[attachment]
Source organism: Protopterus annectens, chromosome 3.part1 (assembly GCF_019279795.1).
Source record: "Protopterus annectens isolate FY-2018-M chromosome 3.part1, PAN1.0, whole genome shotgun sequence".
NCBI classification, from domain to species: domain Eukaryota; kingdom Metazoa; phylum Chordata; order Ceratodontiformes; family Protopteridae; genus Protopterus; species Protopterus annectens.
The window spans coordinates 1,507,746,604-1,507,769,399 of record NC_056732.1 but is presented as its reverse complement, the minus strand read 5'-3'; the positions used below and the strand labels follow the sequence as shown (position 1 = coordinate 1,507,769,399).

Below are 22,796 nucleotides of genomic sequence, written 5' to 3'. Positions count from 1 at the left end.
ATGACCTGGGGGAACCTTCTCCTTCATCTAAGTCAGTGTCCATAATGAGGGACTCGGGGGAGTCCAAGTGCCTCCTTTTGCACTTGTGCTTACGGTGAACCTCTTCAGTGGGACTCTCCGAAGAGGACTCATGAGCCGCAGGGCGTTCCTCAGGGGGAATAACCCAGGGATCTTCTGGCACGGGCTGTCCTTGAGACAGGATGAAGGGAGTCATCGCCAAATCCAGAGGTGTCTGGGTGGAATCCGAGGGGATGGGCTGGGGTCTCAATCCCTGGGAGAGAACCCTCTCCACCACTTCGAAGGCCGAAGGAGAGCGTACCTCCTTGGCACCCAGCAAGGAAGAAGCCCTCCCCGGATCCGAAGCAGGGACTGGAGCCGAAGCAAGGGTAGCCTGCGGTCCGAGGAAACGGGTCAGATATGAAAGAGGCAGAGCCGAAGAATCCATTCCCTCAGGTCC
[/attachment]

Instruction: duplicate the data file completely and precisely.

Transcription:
Source organism: Protopterus annectens, chromosome 3.part1 (assembly GCF_019279795.1).
Source record: "Protopterus annectens isolate FY-2018-M chromosome 3.part1, PAN1.0, whole genome shotgun sequence".
NCBI classification, from domain to species: domain Eukaryota; kingdom Metazoa; phylum Chordata; order Ceratodontiformes; family Protopteridae; genus Protopterus; species Protopterus annectens.
The window spans coordinates 1,507,746,604-1,507,769,399 of record NC_056732.1 but is presented as its reverse complement, the minus strand read 5'-3'; the positions used below and the strand labels follow the sequence as shown (position 1 = coordinate 1,507,769,399).

Below are 22,796 nucleotides of genomic sequence, written 5' to 3'. Positions count from 1 at the left end.
ATGACCTGGGGGAACCTTCTCCTTCATCTAAGTCAGTGTCCATAATGAGGGACTCGGGGGAGTCCAAGTGCCTCCTTTTGCACTTGTGCTTACGGTGAACCTCTTCAGTGGGACTCTCCGAAGAGGACTCATGAGCCGCAGGGCGTTCCTCAGGGGGAATAACCCAGGGATCTTCTGGCACGGGCTGTCCTTGAGACAGGATGAAGGGAGTCATCGCCAAATCCAGAGGTGTCTGGGTGGAATCCGAGGGGATGGGCTGGGGTCTCAATCCCTGGGAGAGAACCCTCTCCACCACTTCGAAGGCCGAAGGAGAGCGTACCTCCTTGGCACCCAGCAAGGAAGAAGCCCTCCCCGGATCCGAAGCAGGGACTGGAGCCGAAGCAAGGGTAGCCTGCGGTCCGAGGAAACGGGTCAGATATGAAAGAGGCAGAGCCGAAGAATCCATTCCCTCAGGTCC